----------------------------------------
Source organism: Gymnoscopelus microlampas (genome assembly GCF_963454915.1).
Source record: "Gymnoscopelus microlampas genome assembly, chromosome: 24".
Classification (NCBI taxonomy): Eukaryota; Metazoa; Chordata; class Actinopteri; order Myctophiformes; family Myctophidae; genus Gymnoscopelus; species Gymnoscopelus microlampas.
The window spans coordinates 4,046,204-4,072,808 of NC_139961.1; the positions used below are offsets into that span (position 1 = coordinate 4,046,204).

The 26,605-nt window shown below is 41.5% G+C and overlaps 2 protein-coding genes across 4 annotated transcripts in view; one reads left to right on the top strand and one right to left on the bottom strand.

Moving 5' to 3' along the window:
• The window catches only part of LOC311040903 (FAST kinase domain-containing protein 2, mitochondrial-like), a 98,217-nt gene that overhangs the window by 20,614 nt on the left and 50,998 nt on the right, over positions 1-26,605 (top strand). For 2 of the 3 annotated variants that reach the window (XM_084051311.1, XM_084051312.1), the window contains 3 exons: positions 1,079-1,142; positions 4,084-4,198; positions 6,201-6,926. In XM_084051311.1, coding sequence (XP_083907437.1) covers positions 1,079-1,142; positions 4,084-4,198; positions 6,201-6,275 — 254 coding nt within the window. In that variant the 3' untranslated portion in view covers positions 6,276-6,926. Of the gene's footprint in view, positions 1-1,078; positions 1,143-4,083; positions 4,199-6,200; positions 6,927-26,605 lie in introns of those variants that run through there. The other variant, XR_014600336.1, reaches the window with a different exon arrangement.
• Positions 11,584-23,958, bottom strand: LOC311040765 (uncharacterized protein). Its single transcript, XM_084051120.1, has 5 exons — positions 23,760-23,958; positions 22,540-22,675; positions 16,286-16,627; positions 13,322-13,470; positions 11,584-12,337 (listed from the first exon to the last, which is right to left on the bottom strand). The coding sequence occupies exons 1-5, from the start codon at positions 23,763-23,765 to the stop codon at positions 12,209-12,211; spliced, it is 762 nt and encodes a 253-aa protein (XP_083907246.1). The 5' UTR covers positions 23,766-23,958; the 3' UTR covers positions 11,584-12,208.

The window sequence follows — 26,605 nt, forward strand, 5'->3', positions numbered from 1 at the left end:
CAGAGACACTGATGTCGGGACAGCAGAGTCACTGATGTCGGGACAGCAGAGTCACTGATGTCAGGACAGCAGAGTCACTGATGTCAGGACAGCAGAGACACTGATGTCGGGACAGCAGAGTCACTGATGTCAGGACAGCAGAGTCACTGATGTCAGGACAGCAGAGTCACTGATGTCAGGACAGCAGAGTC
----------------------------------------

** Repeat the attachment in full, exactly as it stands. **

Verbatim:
Source organism: Gymnoscopelus microlampas (genome assembly GCF_963454915.1).
Source record: "Gymnoscopelus microlampas genome assembly, chromosome: 24".
Classification (NCBI taxonomy): Eukaryota; Metazoa; Chordata; class Actinopteri; order Myctophiformes; family Myctophidae; genus Gymnoscopelus; species Gymnoscopelus microlampas.
The window spans coordinates 4,046,204-4,072,808 of NC_139961.1; the positions used below are offsets into that span (position 1 = coordinate 4,046,204).

The 26,605-nt window shown below is 41.5% G+C and overlaps 2 protein-coding genes across 4 annotated transcripts in view; one reads left to right on the top strand and one right to left on the bottom strand.

Moving 5' to 3' along the window:
• The window catches only part of LOC311040903 (FAST kinase domain-containing protein 2, mitochondrial-like), a 98,217-nt gene that overhangs the window by 20,614 nt on the left and 50,998 nt on the right, over positions 1-26,605 (top strand). For 2 of the 3 annotated variants that reach the window (XM_084051311.1, XM_084051312.1), the window contains 3 exons: positions 1,079-1,142; positions 4,084-4,198; positions 6,201-6,926. In XM_084051311.1, coding sequence (XP_083907437.1) covers positions 1,079-1,142; positions 4,084-4,198; positions 6,201-6,275 — 254 coding nt within the window. In that variant the 3' untranslated portion in view covers positions 6,276-6,926. Of the gene's footprint in view, positions 1-1,078; positions 1,143-4,083; positions 4,199-6,200; positions 6,927-26,605 lie in introns of those variants that run through there. The other variant, XR_014600336.1, reaches the window with a different exon arrangement.
• Positions 11,584-23,958, bottom strand: LOC311040765 (uncharacterized protein). Its single transcript, XM_084051120.1, has 5 exons — positions 23,760-23,958; positions 22,540-22,675; positions 16,286-16,627; positions 13,322-13,470; positions 11,584-12,337 (listed from the first exon to the last, which is right to left on the bottom strand). The coding sequence occupies exons 1-5, from the start codon at positions 23,763-23,765 to the stop codon at positions 12,209-12,211; spliced, it is 762 nt and encodes a 253-aa protein (XP_083907246.1). The 5' UTR covers positions 23,766-23,958; the 3' UTR covers positions 11,584-12,208.

The window sequence follows — 26,605 nt, forward strand, 5'->3', positions numbered from 1 at the left end:
CAGAGACACTGATGTCGGGACAGCAGAGTCACTGATGTCGGGACAGCAGAGTCACTGATGTCAGGACAGCAGAGTCACTGATGTCAGGACAGCAGAGACACTGATGTCGGGACAGCAGAGTCACTGATGTCAGGACAGCAGAGTCACTGATGTCAGGACAGCAGAGTCACTGATGTCAGGACAGCAGAGTC